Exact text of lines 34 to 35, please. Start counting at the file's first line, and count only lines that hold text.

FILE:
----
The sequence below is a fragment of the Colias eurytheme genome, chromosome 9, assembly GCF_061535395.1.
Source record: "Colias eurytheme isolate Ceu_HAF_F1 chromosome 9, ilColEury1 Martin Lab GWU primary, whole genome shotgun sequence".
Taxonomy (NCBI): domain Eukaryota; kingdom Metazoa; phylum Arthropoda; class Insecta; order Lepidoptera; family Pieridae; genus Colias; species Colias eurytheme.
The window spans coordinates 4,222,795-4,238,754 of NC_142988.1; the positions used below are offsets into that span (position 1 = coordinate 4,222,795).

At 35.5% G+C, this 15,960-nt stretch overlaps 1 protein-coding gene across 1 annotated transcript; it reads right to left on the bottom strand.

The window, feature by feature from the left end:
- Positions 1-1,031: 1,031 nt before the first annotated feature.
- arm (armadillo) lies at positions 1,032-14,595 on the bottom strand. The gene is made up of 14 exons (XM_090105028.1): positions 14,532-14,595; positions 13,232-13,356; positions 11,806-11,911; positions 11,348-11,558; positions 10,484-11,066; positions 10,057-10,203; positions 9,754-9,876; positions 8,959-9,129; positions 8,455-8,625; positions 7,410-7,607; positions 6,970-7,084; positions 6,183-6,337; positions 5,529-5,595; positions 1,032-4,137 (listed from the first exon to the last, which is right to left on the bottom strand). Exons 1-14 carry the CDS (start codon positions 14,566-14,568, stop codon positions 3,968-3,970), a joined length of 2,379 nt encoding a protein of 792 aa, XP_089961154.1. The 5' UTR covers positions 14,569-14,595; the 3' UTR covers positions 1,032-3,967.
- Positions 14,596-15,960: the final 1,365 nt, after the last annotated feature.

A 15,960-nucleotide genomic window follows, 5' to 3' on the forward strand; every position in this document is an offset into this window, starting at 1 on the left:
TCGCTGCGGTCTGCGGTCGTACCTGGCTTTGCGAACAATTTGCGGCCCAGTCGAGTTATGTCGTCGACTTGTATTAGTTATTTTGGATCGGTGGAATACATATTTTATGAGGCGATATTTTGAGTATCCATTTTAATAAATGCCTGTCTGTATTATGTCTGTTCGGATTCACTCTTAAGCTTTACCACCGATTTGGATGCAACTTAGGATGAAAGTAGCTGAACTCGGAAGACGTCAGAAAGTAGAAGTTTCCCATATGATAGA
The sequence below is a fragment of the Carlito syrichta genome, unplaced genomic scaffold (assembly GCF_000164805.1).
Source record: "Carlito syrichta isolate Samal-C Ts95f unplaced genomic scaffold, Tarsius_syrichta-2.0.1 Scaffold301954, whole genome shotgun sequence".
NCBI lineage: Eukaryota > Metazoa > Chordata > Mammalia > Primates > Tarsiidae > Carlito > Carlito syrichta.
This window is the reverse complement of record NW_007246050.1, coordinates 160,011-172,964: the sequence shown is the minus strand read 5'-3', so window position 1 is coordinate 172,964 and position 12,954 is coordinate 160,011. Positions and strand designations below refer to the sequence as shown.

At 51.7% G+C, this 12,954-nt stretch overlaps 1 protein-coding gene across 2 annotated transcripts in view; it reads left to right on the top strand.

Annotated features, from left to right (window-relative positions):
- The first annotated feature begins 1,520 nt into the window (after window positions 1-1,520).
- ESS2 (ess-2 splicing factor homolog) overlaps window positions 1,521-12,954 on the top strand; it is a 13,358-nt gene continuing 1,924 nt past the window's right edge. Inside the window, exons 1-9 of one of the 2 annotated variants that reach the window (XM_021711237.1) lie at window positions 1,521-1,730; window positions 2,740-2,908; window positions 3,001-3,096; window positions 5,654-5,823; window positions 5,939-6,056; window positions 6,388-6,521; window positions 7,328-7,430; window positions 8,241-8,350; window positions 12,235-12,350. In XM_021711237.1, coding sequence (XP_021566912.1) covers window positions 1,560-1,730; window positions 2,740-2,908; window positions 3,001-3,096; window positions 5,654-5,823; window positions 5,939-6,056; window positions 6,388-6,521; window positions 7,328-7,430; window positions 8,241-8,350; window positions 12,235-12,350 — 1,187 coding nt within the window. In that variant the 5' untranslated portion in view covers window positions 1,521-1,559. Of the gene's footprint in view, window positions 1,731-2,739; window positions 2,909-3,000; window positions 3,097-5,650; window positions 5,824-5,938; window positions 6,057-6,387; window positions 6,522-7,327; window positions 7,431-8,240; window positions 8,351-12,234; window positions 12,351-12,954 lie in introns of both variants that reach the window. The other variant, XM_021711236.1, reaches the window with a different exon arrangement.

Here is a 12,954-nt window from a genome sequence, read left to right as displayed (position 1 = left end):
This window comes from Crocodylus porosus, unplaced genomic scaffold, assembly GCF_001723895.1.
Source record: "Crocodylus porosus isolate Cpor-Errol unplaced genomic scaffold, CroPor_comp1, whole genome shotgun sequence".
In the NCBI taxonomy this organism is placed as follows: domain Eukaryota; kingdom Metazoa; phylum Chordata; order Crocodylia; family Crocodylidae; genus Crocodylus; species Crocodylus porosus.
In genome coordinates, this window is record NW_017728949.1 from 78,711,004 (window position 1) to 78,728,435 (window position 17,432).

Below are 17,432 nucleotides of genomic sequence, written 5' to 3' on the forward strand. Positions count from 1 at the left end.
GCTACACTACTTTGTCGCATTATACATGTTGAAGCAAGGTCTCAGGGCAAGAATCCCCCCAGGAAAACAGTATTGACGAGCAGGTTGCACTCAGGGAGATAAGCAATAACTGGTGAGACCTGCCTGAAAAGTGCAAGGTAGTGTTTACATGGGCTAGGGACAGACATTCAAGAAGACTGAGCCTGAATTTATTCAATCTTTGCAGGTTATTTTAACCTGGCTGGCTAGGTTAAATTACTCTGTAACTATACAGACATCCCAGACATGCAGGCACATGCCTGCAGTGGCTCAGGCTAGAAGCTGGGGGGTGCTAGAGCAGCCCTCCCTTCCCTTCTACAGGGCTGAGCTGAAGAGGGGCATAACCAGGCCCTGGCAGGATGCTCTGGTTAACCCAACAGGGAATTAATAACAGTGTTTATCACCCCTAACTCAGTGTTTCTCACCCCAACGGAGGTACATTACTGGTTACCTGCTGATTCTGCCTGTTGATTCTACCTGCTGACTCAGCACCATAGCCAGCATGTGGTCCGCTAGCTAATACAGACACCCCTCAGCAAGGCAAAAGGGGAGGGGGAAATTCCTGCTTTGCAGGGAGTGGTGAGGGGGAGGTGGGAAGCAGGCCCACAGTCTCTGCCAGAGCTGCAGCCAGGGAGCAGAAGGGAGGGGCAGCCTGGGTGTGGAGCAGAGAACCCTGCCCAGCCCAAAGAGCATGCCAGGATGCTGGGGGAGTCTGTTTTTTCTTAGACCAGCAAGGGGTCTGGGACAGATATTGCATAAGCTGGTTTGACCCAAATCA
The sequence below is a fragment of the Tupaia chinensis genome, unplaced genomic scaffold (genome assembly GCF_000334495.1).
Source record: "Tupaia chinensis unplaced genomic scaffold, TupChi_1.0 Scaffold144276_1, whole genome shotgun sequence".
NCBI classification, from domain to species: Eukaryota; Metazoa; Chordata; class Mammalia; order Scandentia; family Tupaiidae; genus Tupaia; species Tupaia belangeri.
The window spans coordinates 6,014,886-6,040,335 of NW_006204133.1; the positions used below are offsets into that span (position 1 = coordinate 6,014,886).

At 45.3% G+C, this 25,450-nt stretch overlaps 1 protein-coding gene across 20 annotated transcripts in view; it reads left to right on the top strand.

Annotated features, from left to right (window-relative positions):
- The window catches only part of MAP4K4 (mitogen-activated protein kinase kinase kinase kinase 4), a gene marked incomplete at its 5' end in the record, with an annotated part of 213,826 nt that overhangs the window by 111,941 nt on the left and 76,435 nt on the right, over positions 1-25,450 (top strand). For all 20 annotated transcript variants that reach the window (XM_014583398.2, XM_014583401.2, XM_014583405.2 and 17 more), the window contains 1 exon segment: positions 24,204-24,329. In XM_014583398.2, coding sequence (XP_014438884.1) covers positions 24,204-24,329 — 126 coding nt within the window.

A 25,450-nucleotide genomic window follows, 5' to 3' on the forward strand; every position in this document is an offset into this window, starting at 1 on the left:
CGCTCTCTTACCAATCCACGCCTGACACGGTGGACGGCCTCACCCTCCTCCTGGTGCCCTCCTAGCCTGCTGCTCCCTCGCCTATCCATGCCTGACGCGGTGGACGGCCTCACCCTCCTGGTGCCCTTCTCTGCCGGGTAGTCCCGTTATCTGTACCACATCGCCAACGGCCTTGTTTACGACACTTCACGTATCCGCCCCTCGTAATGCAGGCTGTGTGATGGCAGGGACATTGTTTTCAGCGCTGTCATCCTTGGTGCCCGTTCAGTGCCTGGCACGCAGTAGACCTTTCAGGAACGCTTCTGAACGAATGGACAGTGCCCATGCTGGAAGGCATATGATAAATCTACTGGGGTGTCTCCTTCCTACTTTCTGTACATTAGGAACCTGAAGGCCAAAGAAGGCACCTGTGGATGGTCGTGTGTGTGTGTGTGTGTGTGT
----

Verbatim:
A 25,450-nucleotide genomic window follows, 5' to 3' on the forward strand; every position in this document is an offset into this window, starting at 1 on the left:
CGCTCTCTTACCAATCCACGCCTGACACGGTGGACGGCCTCACCCTCCTCCTGGTGCCCTCCTAGCCTGCTGCTCCCTCGCCTATCCATGCCTGACGCGGTGGACGGCCTCACCCTCCTGGTGCCCTTCTCTGCCGGGTAGTCCCGTTATCTGTACCACATCGCCAACGGCCTTGTTTACGACACTTCACGTATCCGCCCCTCGTAATGCAGGCTGTGTGATGGCAGGGACATTGTTTTCAGCGCTGTCATCCTTGGTGCCCGTTCAGTGCCTGGCACGCAGTAGACCTTTCAGGAACGCTTCTGAACGAATGGACAGTGCCCATGCTGGAAGGCATATGATAAATCTACTGGGGTGTCTCCTTCCTACTTTCTGTACATTAGGAACCTGAAGGCCAAAGAAGGCACCTGTGGATGGTCGTGTGTGTGTGTGTGTGTGTGT